War and media coverage

Discussion in 'Multinational HQ' started by Devil_Dog, Aug 17, 2008.

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  1. There have been some very dramatic pictures of the pain of war coming out of Georgia. Some of them are stark and really moving. The picture below of a Georgian woman screaming in pain really brings this down to a level most humans who have been close enough to an armed conflict can relate to.

    This picture has become emblematic of Russian savagery, at least where I live. People, many people say, "did you see that woman who was bleeding all over?" Or a variation of the same theme.

    The aim here, at least from a purely propagandic point of view is to paint the Russians as a bunch of inhuman brutes who do not shy away from killing women and children.

    These very dramatic pictures of Russian excesses have been running in all front pages of big papers with TV coverage to match.

    More than five years ago when we invaded Iraq, none of these played out loud. All I remember seeing were romantic pictures of coalition troops, serenely silhouetted against a setting sun, as the natives threw away their shackles and embraced freedom.

    In the three weeks of 'shock and awe', and the fiasco that followed afterwards, I am sure some innocent Iraqi took a bullet or two from us. Or some five year old got blown up by a million dollar missile from a state of the art fighter plane.

    Yet, I do not remember seeing the pictures in my local paper.
     

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  2. Not going to bite...
     
  3. Uncomfortable with the truth today, aren't we?
     
  4. The mongoloid Russians are inhuman pieces of walking filth. They don't have to be "painted" that way by the media because Russians are natural born primitives and barbarians. There are plenty of Russians polluting this world and they are mostly criminal vermin, humorless swine, crass and vulgar curs, wife-beating scum, dirty filthy stinking whores, and drunken puddles of cretinous Slavic vomit and excrescence.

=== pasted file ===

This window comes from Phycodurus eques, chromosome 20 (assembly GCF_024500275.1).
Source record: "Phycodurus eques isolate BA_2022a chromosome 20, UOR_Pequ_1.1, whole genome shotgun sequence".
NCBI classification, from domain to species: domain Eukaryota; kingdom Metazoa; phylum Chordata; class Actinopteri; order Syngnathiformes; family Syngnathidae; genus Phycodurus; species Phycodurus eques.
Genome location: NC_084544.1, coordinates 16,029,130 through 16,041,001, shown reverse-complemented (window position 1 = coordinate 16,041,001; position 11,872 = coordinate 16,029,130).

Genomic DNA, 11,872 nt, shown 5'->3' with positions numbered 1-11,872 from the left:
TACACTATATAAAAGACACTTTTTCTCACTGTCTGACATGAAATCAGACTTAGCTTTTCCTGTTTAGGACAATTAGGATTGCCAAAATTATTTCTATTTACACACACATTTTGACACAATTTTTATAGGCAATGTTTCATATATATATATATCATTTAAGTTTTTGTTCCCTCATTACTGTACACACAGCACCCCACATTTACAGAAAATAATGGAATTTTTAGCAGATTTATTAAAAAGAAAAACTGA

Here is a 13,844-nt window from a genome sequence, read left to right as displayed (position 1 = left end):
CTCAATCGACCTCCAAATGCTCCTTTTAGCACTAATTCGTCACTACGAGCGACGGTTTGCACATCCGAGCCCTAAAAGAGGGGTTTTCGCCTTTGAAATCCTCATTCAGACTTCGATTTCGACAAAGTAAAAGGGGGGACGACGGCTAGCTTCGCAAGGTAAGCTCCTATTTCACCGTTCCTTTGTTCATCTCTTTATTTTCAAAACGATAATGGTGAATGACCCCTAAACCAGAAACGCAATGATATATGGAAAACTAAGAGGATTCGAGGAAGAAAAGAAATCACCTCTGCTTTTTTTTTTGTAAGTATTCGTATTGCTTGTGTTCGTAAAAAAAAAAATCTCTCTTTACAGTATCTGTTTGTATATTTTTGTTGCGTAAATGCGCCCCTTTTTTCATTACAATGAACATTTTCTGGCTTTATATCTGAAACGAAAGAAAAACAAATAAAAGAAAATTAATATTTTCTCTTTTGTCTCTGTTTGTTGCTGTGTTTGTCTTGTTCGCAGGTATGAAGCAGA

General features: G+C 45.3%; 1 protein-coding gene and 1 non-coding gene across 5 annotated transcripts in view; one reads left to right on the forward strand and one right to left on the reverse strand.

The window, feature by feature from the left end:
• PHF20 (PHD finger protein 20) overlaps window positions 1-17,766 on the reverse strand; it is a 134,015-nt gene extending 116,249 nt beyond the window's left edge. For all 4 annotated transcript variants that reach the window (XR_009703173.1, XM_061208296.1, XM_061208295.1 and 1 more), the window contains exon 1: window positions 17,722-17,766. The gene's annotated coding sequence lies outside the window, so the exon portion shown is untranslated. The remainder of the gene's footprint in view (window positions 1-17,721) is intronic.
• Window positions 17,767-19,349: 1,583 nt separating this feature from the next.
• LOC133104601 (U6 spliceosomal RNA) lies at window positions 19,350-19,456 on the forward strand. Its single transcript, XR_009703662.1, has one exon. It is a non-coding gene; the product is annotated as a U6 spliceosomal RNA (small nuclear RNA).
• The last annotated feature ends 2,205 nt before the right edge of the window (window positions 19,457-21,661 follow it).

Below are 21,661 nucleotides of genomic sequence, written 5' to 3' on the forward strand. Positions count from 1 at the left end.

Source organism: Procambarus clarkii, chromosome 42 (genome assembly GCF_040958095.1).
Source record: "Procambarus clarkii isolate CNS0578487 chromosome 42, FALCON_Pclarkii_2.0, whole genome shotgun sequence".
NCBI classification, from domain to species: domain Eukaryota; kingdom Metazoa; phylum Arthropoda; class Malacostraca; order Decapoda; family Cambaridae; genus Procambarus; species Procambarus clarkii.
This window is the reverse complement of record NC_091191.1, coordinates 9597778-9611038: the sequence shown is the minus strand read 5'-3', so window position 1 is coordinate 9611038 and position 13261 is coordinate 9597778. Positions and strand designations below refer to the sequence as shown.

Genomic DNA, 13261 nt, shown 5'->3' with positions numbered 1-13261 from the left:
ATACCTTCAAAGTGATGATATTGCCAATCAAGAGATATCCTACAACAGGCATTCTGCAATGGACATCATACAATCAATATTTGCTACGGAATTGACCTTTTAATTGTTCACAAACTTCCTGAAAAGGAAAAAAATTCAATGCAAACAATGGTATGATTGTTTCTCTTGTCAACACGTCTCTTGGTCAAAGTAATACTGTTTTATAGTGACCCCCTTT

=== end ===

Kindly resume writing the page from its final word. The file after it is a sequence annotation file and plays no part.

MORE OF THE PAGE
:D
     
  5. Now don't sit on the fence!! :D
     
  6. Me thinks you are all missing the point.

    Pictures that we have seen in international papers have not been flattering to the Ruskies.

    The bigger point is: would these pictures be palatable to the West if they had come out of Astan, Iraq or even (God forbid) Kosovo?
     
  7. I've seen plenty of unflattering photos (and plenty of negative stories) of US troops and collateral damage in Iraq and Afghanistan posted in newspapers, magazines, and on the internet. God knows the shit-brained US newsmedia wants desperately to print photos of US flag draped coffins.

    If the Russians don't like unflattering photos of themselves then they should hire Annie Leibowitz as their official "Rape and Pillage of Georgia" photographer. They'd look hip and trendy.
     
  8. First of all I am not Russian.

    Secondly, pictures that are coming out of Georgia would not see the light of day if they were coming out of Iraq or Astan.

    We are (as the West) delighted to see dead people in 'other' wars but we we do not let ourselves confront the reality that death is a horrible thing.

    On both sides.
     
  9. I can't imagine what kind of grave-diggers you're hanging around with because I don't like seeing dead people at all... :eek:
     
  10. We have little freedom to wander around and film where ever we want when we are attached or 'embedded' with NATO troops. There are many good OPSEC reasons for this which we respect. Largely the British Armed forces are accommodating where they can be but the quid pro quo is that we can be 'on message' for them. Releasing images that are not approved will get you 'hamstrung'

    If we are covering wars involving 'foreigners' we tool around wherever we please and film whatever we can (subject to the injury/death factor)

    I've said this before but speaking as a fairly experienced cameraman who has operated in a number of war zones/hostile environments:

    I do not think the public need or have automatic rights to see how our armed forces operate during time of war.

    I don't mean ignore the efforts of our servicemen and women - rather let them get on with it. Ive seen it though a viewfinder in many countries and war is not pretty it and it's not a fecking computer game and what one human being HAS to do to another at such times should (with exceptions) stay in the field.